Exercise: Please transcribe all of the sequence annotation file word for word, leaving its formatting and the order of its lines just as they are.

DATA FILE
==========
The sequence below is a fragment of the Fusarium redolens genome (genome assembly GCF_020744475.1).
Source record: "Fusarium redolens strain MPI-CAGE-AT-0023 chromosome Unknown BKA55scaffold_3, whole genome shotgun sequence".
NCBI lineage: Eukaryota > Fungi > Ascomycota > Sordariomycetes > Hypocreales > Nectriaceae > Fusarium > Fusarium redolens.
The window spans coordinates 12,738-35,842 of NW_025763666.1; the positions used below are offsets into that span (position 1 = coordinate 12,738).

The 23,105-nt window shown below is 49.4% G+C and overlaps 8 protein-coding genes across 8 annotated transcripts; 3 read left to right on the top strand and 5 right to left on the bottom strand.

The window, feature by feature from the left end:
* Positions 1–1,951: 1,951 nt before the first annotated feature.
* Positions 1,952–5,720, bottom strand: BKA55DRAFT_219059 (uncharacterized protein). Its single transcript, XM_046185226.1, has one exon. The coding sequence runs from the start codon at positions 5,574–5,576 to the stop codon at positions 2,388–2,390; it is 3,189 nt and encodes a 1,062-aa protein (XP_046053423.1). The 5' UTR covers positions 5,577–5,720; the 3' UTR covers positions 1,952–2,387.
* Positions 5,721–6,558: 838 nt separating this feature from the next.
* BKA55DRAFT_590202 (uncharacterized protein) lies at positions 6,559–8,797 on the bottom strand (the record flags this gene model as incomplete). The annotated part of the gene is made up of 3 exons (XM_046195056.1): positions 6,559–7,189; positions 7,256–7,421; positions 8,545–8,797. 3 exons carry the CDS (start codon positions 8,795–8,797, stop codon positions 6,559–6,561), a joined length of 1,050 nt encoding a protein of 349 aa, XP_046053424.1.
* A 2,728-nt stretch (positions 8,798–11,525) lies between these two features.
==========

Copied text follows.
The sequence below is a fragment of the Fusarium redolens genome (genome assembly GCF_020744475.1).
Source record: "Fusarium redolens strain MPI-CAGE-AT-0023 chromosome Unknown BKA55scaffold_3, whole genome shotgun sequence".
NCBI lineage: Eukaryota > Fungi > Ascomycota > Sordariomycetes > Hypocreales > Nectriaceae > Fusarium > Fusarium redolens.
The window spans coordinates 12,738-35,842 of NW_025763666.1; the positions used below are offsets into that span (position 1 = coordinate 12,738).

The 23,105-nt window shown below is 49.4% G+C and overlaps 8 protein-coding genes across 8 annotated transcripts; 3 read left to right on the top strand and 5 right to left on the bottom strand.

The window, feature by feature from the left end:
* Positions 1–1,951: 1,951 nt before the first annotated feature.
* Positions 1,952–5,720, bottom strand: BKA55DRAFT_219059 (uncharacterized protein). Its single transcript, XM_046185226.1, has one exon. The coding sequence runs from the start codon at positions 5,574–5,576 to the stop codon at positions 2,388–2,390; it is 3,189 nt and encodes a 1,062-aa protein (XP_046053423.1). The 5' UTR covers positions 5,577–5,720; the 3' UTR covers positions 1,952–2,387.
* Positions 5,721–6,558: 838 nt separating this feature from the next.
* BKA55DRAFT_590202 (uncharacterized protein) lies at positions 6,559–8,797 on the bottom strand (the record flags this gene model as incomplete). The annotated part of the gene is made up of 3 exons (XM_046195056.1): positions 6,559–7,189; positions 7,256–7,421; positions 8,545–8,797. 3 exons carry the CDS (start codon positions 8,795–8,797, stop codon positions 6,559–6,561), a joined length of 1,050 nt encoding a protein of 349 aa, XP_046053424.1.
* A 2,728-nt stretch (positions 8,798–11,525) lies between these two features.